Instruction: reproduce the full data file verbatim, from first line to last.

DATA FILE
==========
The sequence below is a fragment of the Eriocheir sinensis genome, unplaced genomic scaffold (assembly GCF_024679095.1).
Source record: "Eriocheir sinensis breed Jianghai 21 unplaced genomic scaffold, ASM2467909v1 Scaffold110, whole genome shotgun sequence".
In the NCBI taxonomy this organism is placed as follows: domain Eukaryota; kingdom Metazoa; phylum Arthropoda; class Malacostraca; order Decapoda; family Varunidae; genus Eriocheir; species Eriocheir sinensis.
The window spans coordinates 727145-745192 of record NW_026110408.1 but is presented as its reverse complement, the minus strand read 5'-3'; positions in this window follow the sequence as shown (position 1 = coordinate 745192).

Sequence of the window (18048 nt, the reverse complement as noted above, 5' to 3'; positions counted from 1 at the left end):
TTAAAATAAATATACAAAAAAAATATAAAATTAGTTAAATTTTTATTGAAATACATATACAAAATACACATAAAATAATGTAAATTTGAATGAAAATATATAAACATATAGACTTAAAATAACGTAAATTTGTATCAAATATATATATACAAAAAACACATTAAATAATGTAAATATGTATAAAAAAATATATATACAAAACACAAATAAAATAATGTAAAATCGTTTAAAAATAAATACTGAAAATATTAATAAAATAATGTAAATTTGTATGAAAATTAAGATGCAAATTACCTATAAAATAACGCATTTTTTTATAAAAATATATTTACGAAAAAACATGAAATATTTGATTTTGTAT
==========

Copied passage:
The sequence below is a fragment of the Eriocheir sinensis genome, unplaced genomic scaffold (assembly GCF_024679095.1).
Source record: "Eriocheir sinensis breed Jianghai 21 unplaced genomic scaffold, ASM2467909v1 Scaffold110, whole genome shotgun sequence".
In the NCBI taxonomy this organism is placed as follows: domain Eukaryota; kingdom Metazoa; phylum Arthropoda; class Malacostraca; order Decapoda; family Varunidae; genus Eriocheir; species Eriocheir sinensis.
The window spans coordinates 727145-745192 of record NW_026110408.1 but is presented as its reverse complement, the minus strand read 5'-3'; positions in this window follow the sequence as shown (position 1 = coordinate 745192).

Sequence of the window (18048 nt, the reverse complement as noted above, 5' to 3'; positions counted from 1 at the left end):
TTAAAATAAATATACAAAAAAAATATAAAATTAGTTAAATTTTTATTGAAATACATATACAAAATACACATAAAATAATGTAAATTTGAATGAAAATATATAAACATATAGACTTAAAATAACGTAAATTTGTATCAAATATATATATACAAAAAACACATTAAATAATGTAAATATGTATAAAAAAATATATATACAAAACACAAATAAAATAATGTAAAATCGTTTAAAAATAAATACTGAAAATATTAATAAAATAATGTAAATTTGTATGAAAATTAAGATGCAAATTACCTATAAAATAACGCATTTTTTTATAAAAATATATTTACGAAAAAACATGAAATATTTGATTTTGTAT